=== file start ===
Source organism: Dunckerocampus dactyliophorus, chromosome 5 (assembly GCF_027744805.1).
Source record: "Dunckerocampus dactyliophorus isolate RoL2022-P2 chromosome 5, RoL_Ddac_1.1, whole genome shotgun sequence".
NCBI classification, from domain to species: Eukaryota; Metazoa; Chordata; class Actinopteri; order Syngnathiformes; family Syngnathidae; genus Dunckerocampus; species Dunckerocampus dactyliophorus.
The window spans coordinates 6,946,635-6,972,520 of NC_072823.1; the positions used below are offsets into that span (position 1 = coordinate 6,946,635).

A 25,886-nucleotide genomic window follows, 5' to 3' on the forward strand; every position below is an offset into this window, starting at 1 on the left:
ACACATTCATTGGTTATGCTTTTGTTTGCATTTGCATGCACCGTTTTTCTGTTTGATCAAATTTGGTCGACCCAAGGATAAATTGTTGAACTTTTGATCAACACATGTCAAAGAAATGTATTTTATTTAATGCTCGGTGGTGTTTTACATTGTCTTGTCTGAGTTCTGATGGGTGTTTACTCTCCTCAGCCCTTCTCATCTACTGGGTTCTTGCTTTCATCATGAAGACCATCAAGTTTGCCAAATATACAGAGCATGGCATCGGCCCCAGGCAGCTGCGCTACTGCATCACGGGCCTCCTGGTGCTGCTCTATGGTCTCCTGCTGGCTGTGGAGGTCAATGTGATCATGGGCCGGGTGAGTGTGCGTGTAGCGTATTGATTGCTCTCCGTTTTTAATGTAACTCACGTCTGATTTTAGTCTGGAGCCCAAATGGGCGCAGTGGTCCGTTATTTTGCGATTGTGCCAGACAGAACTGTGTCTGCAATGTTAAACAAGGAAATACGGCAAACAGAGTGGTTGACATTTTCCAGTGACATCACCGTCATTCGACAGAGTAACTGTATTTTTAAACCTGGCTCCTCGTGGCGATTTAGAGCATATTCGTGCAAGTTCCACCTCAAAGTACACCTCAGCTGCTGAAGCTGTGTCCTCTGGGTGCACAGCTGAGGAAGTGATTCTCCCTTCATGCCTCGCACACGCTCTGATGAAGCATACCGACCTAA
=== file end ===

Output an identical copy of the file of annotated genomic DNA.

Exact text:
Source organism: Dunckerocampus dactyliophorus, chromosome 5 (assembly GCF_027744805.1).
Source record: "Dunckerocampus dactyliophorus isolate RoL2022-P2 chromosome 5, RoL_Ddac_1.1, whole genome shotgun sequence".
NCBI classification, from domain to species: Eukaryota; Metazoa; Chordata; class Actinopteri; order Syngnathiformes; family Syngnathidae; genus Dunckerocampus; species Dunckerocampus dactyliophorus.
The window spans coordinates 6,946,635-6,972,520 of NC_072823.1; the positions used below are offsets into that span (position 1 = coordinate 6,946,635).

A 25,886-nucleotide genomic window follows, 5' to 3' on the forward strand; every position below is an offset into this window, starting at 1 on the left:
ACACATTCATTGGTTATGCTTTTGTTTGCATTTGCATGCACCGTTTTTCTGTTTGATCAAATTTGGTCGACCCAAGGATAAATTGTTGAACTTTTGATCAACACATGTCAAAGAAATGTATTTTATTTAATGCTCGGTGGTGTTTTACATTGTCTTGTCTGAGTTCTGATGGGTGTTTACTCTCCTCAGCCCTTCTCATCTACTGGGTTCTTGCTTTCATCATGAAGACCATCAAGTTTGCCAAATATACAGAGCATGGCATCGGCCCCAGGCAGCTGCGCTACTGCATCACGGGCCTCCTGGTGCTGCTCTATGGTCTCCTGCTGGCTGTGGAGGTCAATGTGATCATGGGCCGGGTGAGTGTGCGTGTAGCGTATTGATTGCTCTCCGTTTTTAATGTAACTCACGTCTGATTTTAGTCTGGAGCCCAAATGGGCGCAGTGGTCCGTTATTTTGCGATTGTGCCAGACAGAACTGTGTCTGCAATGTTAAACAAGGAAATACGGCAAACAGAGTGGTTGACATTTTCCAGTGACATCACCGTCATTCGACAGAGTAACTGTATTTTTAAACCTGGCTCCTCGTGGCGATTTAGAGCATATTCGTGCAAGTTCCACCTCAAAGTACACCTCAGCTGCTGAAGCTGTGTCCTCTGGGTGCACAGCTGAGGAAGTGATTCTCCCTTCATGCCTCGCACACGCTCTGATGAAGCATACCGACCTAA